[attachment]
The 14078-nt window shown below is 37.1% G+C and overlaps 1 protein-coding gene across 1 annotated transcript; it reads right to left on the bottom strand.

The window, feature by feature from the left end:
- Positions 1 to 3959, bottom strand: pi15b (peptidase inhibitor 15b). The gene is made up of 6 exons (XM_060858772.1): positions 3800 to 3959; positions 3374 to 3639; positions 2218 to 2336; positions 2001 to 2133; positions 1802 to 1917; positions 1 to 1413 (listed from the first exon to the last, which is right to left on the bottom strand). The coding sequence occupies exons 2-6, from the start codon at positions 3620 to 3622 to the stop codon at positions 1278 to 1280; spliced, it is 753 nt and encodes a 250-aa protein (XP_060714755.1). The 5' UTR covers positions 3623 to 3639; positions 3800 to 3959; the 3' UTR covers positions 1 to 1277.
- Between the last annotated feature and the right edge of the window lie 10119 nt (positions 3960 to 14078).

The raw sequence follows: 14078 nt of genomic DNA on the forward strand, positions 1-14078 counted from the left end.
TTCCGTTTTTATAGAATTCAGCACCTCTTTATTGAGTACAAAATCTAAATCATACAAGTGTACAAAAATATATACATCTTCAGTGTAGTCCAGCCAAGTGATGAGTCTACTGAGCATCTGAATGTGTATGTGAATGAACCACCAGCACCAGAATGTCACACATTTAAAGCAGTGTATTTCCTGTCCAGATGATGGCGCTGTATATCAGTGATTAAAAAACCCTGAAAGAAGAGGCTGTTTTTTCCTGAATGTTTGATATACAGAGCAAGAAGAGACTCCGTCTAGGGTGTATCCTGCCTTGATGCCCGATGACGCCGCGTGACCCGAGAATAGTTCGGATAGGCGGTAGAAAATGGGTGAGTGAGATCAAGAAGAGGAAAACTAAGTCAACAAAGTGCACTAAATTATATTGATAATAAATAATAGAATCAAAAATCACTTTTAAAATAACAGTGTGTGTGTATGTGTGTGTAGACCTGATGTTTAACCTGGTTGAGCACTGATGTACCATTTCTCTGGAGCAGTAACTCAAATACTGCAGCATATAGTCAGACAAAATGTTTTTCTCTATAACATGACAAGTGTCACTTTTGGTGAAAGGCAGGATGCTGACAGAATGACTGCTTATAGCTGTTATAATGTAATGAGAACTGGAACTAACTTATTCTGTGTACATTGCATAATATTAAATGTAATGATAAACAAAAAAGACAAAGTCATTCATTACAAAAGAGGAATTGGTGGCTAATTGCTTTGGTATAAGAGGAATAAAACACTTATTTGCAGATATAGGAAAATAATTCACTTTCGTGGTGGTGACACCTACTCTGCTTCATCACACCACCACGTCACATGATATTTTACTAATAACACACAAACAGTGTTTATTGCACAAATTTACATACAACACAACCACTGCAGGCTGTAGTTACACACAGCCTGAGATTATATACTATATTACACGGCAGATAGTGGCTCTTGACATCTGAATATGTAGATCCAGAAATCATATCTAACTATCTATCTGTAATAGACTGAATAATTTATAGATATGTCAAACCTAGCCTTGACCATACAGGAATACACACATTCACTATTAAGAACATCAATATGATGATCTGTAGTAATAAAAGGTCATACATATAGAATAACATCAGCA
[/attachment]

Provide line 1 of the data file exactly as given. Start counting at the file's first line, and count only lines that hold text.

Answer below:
The 14078-nt window shown below is 37.1% G+C and overlaps 1 protein-coding gene across 1 annotated transcript; it reads right to left on the bottom strand.